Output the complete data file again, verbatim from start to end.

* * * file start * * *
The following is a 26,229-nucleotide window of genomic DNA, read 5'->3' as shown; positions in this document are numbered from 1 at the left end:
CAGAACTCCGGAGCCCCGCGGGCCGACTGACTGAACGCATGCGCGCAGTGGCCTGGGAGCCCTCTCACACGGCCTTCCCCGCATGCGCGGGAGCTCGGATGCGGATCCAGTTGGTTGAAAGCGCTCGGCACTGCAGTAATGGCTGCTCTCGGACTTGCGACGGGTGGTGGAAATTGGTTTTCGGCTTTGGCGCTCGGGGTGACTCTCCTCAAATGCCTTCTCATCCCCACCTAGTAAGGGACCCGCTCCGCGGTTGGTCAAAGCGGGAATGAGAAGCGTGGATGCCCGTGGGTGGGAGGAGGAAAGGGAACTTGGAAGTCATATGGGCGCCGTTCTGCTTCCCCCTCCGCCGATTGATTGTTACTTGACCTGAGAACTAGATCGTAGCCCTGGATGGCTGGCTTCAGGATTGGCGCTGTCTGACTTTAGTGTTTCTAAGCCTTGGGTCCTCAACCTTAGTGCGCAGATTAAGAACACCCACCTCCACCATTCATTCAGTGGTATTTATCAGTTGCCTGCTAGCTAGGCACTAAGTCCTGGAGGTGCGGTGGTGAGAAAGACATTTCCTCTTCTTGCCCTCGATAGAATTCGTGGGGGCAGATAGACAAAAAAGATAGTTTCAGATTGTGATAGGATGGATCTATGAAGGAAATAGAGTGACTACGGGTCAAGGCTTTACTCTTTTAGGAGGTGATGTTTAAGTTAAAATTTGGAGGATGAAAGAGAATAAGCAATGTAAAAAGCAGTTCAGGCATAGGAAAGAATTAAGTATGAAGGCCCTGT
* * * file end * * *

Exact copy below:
The following is a 26,229-nucleotide window of genomic DNA, read 5'->3' as shown; positions in this document are numbered from 1 at the left end:
CAGAACTCCGGAGCCCCGCGGGCCGACTGACTGAACGCATGCGCGCAGTGGCCTGGGAGCCCTCTCACACGGCCTTCCCCGCATGCGCGGGAGCTCGGATGCGGATCCAGTTGGTTGAAAGCGCTCGGCACTGCAGTAATGGCTGCTCTCGGACTTGCGACGGGTGGTGGAAATTGGTTTTCGGCTTTGGCGCTCGGGGTGACTCTCCTCAAATGCCTTCTCATCCCCACCTAGTAAGGGACCCGCTCCGCGGTTGGTCAAAGCGGGAATGAGAAGCGTGGATGCCCGTGGGTGGGAGGAGGAAAGGGAACTTGGAAGTCATATGGGCGCCGTTCTGCTTCCCCCTCCGCCGATTGATTGTTACTTGACCTGAGAACTAGATCGTAGCCCTGGATGGCTGGCTTCAGGATTGGCGCTGTCTGACTTTAGTGTTTCTAAGCCTTGGGTCCTCAACCTTAGTGCGCAGATTAAGAACACCCACCTCCACCATTCATTCAGTGGTATTTATCAGTTGCCTGCTAGCTAGGCACTAAGTCCTGGAGGTGCGGTGGTGAGAAAGACATTTCCTCTTCTTGCCCTCGATAGAATTCGTGGGGGCAGATAGACAAAAAAGATAGTTTCAGATTGTGATAGGATGGATCTATGAAGGAAATAGAGTGACTACGGGTCAAGGCTTTACTCTTTTAGGAGGTGATGTTTAAGTTAAAATTTGGAGGATGAAAGAGAATAAGCAATGTAAAAAGCAGTTCAGGCATAGGAAAGAATTAAGTATGAAGGCCCTGT